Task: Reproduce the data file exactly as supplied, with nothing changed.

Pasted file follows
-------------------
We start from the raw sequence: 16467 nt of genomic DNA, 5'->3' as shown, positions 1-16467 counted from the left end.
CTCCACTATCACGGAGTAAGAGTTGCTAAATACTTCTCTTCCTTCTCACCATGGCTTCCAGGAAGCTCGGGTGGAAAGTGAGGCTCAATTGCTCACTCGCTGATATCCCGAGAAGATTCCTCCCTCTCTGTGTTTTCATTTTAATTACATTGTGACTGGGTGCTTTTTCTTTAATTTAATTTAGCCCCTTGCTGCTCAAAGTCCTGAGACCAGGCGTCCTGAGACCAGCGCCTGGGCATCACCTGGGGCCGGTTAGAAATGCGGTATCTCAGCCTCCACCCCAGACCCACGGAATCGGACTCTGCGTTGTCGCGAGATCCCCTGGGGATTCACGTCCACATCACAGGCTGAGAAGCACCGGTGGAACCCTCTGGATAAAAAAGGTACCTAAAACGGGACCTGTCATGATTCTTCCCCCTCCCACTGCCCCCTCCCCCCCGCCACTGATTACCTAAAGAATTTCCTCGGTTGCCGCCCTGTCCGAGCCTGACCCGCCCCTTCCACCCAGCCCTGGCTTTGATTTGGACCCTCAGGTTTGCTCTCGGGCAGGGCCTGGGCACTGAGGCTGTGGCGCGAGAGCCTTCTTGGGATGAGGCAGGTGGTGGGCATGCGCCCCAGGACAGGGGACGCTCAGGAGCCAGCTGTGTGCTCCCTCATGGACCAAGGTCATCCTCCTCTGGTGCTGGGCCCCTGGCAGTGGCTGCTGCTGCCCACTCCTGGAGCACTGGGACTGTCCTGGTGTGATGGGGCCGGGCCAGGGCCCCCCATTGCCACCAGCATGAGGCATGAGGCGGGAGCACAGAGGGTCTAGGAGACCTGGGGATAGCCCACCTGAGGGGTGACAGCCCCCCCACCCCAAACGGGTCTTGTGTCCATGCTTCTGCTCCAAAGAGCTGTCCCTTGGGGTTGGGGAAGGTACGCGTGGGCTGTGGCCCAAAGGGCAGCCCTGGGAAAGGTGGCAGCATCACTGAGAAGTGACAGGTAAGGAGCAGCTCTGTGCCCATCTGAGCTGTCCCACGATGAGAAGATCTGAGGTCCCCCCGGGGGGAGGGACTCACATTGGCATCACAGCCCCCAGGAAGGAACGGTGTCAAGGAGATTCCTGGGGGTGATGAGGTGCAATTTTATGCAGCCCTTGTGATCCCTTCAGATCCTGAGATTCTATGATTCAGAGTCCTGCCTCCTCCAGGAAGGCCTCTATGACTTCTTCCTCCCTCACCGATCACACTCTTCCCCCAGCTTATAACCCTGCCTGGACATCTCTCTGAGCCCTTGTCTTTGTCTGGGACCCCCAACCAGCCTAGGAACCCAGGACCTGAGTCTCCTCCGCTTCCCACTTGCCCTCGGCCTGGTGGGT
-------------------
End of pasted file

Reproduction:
We start from the raw sequence: 16467 nt of genomic DNA, 5'->3' as shown, positions 1-16467 counted from the left end.
CTCCACTATCACGGAGTAAGAGTTGCTAAATACTTCTCTTCCTTCTCACCATGGCTTCCAGGAAGCTCGGGTGGAAAGTGAGGCTCAATTGCTCACTCGCTGATATCCCGAGAAGATTCCTCCCTCTCTGTGTTTTCATTTTAATTACATTGTGACTGGGTGCTTTTTCTTTAATTTAATTTAGCCCCTTGCTGCTCAAAGTCCTGAGACCAGGCGTCCTGAGACCAGCGCCTGGGCATCACCTGGGGCCGGTTAGAAATGCGGTATCTCAGCCTCCACCCCAGACCCACGGAATCGGACTCTGCGTTGTCGCGAGATCCCCTGGGGATTCACGTCCACATCACAGGCTGAGAAGCACCGGTGGAACCCTCTGGATAAAAAAGGTACCTAAAACGGGACCTGTCATGATTCTTCCCCCTCCCACTGCCCCCTCCCCCCCGCCACTGATTACCTAAAGAATTTCCTCGGTTGCCGCCCTGTCCGAGCCTGACCCGCCCCTTCCACCCAGCCCTGGCTTTGATTTGGACCCTCAGGTTTGCTCTCGGGCAGGGCCTGGGCACTGAGGCTGTGGCGCGAGAGCCTTCTTGGGATGAGGCAGGTGGTGGGCATGCGCCCCAGGACAGGGGACGCTCAGGAGCCAGCTGTGTGCTCCCTCATGGACCAAGGTCATCCTCCTCTGGTGCTGGGCCCCTGGCAGTGGCTGCTGCTGCCCACTCCTGGAGCACTGGGACTGTCCTGGTGTGATGGGGCCGGGCCAGGGCCCCCCATTGCCACCAGCATGAGGCATGAGGCGGGAGCACAGAGGGTCTAGGAGACCTGGGGATAGCCCACCTGAGGGGTGACAGCCCCCCCACCCCAAACGGGTCTTGTGTCCATGCTTCTGCTCCAAAGAGCTGTCCCTTGGGGTTGGGGAAGGTACGCGTGGGCTGTGGCCCAAAGGGCAGCCCTGGGAAAGGTGGCAGCATCACTGAGAAGTGACAGGTAAGGAGCAGCTCTGTGCCCATCTGAGCTGTCCCACGATGAGAAGATCTGAGGTCCCCCCGGGGGGAGGGACTCACATTGGCATCACAGCCCCCAGGAAGGAACGGTGTCAAGGAGATTCCTGGGGGTGATGAGGTGCAATTTTATGCAGCCCTTGTGATCCCTTCAGATCCTGAGATTCTATGATTCAGAGTCCTGCCTCCTCCAGGAAGGCCTCTATGACTTCTTCCTCCCTCACCGATCACACTCTTCCCCCAGCTTATAACCCTGCCTGGACATCTCTCTGAGCCCTTGTCTTTGTCTGGGACCCCCAACCAGCCTAGGAACCCAGGACCTGAGTCTCCTCCGCTTCCCACTTGCCCTCGGCCTGGTGGGT